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"My Bad – Let’s Definitely Catch Up Soon!": Or, the Art of Combating Fremdschämen

By Christine Keith

Germans. They have a long, silly-sounding name for everything, including emotions that the English-speaking world has yet to identify. (Schadenfreude? Check.) It's unsurprising, then, that they already have a name for an emotion we Americans are just becoming aware of. Fremdschämen. It translates more or less to what it sounds like: "friend shame," or the condition in which one becomes embarrassed as a result of another person embarrassing himself. Some Americans call this “secondhand embarrassment,” but fremdschämen sounds worldly, intelligent, and obnoxious – so let’s use that.

If you haven't heard of or experienced fremdschämen yet, you will soon. Why? Because of our new national pastime, social networking.

Social networking sites have enabled us to know way more about one another than we used to. This is good for some things, like stalking (the harmless, more-than-100-yards-away-at-all-times kind). But they also make it possible to veer into the creepy, informational over-share realm. Last vacation my kindergarten crush took? Machu Picchu. Driver's ed teacher's dog's name? Bitsy. What my former coworker had for lunch? Allegedly salad, but I suspect McDonald's (super-sized).

Don't get me wrong – I usually love rooting around in people's social network drawers. But sometimes I learn things about people I hardly know (second cousin Alex) that cause me to squirm (he is battling a hemorrhoids flare up again). Curiously, the online forum causes people to shed their personal information filters, so they post just about anything – even if it makes them look bad/weird/insecure/depressed/crazy/hungry to everyone else. Cue fremdschämen.

Fremdschämen can manifest itself in many social networking situations. Take, for example, my recent visit to an old college friend in another city. The problem? Apparently I actually had a dozen “friends” there, to whom Facebook was happy to tattle via photo trail after my trip. This resulted in a barrage of “Wait – you were here?! How could you not tell me??” wall posts.

While I felt – sort of – bad that they were hurt I didn’t see them, I found their expressing offense in this way fremdschämen-ish (new word!). Because their posts’ subtext was, "You don't care about me enough to mention that you're coming to my city, yet I care about you enough to publicly announce my hurt that you didn't tell me you were here or want to see me."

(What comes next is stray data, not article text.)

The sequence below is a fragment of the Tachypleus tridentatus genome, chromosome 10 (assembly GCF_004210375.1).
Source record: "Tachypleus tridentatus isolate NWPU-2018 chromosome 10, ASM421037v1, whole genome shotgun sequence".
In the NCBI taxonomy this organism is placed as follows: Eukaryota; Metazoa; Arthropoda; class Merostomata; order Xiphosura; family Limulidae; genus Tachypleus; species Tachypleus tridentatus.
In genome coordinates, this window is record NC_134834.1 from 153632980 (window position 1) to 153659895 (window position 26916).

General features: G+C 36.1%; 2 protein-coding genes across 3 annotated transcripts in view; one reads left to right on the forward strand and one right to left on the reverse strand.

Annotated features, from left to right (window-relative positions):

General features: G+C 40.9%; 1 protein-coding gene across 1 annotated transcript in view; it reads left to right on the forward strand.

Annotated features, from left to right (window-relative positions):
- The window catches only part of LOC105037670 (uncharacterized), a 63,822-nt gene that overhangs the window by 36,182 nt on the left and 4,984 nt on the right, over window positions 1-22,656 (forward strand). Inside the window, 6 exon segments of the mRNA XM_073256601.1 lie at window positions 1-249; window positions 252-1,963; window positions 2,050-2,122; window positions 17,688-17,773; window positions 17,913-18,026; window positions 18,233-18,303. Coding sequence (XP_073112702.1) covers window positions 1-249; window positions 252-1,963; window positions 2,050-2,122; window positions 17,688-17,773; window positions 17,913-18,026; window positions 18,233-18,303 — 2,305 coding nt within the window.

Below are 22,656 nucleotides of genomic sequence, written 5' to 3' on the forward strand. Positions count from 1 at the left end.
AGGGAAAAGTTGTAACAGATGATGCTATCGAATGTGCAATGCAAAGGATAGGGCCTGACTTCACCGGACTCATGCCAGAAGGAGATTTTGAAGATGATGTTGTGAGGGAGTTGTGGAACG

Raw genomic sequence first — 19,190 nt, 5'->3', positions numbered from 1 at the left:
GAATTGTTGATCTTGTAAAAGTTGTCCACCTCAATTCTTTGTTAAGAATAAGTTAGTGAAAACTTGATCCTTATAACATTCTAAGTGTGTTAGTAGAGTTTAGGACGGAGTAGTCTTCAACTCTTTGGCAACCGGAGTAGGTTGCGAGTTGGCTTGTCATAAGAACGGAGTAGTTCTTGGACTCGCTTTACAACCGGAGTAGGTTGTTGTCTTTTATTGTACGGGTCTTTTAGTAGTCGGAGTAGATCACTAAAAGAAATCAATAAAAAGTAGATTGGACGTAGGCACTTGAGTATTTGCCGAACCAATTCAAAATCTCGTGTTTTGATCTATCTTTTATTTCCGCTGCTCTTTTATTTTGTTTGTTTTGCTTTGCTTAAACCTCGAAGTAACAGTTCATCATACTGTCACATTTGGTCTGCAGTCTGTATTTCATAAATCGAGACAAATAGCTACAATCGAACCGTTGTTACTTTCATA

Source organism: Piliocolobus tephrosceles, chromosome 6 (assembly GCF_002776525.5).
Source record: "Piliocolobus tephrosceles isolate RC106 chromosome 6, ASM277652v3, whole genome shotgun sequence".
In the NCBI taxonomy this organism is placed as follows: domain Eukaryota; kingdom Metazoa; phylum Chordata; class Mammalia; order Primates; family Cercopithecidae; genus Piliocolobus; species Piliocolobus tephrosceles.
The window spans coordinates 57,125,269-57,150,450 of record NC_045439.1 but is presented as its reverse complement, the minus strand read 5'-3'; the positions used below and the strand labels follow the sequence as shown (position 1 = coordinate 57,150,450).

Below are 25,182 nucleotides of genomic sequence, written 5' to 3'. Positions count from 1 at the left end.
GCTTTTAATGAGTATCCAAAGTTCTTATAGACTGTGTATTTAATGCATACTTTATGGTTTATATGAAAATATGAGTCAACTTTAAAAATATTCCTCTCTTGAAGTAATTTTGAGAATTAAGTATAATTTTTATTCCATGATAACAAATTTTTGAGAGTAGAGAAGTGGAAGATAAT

With another trip looming on the horizon, and no desire to waste it speed-socializing with mere casual acquaintances but also not wanting to cause a fremdschämen pandemic, I realized I needed a game plan. One that allowed me to avoid people and awkwardness in equal measure, while also pacifying egos. (Why I care more about their egos than actually seeing them? Unclear.) So I created a system of social classification for all Facebook friends in a given city to determine whom to see, whom to not see, and how to minimize social damage.

The first step was to divide friends in the other city into one of three categories: high-priority, low-priority, and no-priority. This, while possibly ruthless and Darwinian, is also just plain efficient, 90% of the battle, and hurts me more than it hurts you. Plus, the delegation to low- or no-priority groups is often based solely on the suspicion that they would put me there – despite all wall posts to the contrary.

Category 1: Person I’m Visiting. You are the chosen one! Chances are that I genuinely want to see you and knew where you lived without the aid of status updates involving some city landmark (“…is thinking the Space Needle looks especially phallic today ;) ”). You’re in on the ground floor of plan-making, which, though started with vague "Come see me!" wall posts, has escalated to actual one-on-one, real-time communication. Odds are good that I knew I could count on you for some combination of tour guide/transportation/social connection/spare bed. Odds are also good that I secretly borrowed your toothbrush or used liberal amounts of your most expensive hair products in the shower.

In return for temporarily revolving your tiny planet of a life around the important sun goddess existence I lead, I’ll be exceptionally fun, cool, and novel. So much so that your Bikram yoga classmate and that new guy you’re kind of seeing will be temporarily obsessed with me, friend me from their Blackberries while we’re out, pepper my wall with inside jokes, and then tag me in only the flattering pictures. Some day (okay, the day after I've left), we’ll click and comment our way fondly through these pixels of happiness, regarding them as saccharine preservatives of our shared moments. Then we'll miss each other for about a week before succumbing to the powerful vacuum of our self-centered little worlds. Fin.

Now on to the other, more high-maintenance categories, full of friends that require coddling, pacifying, and straight-up lies to save us all from secondhand embarrassment.

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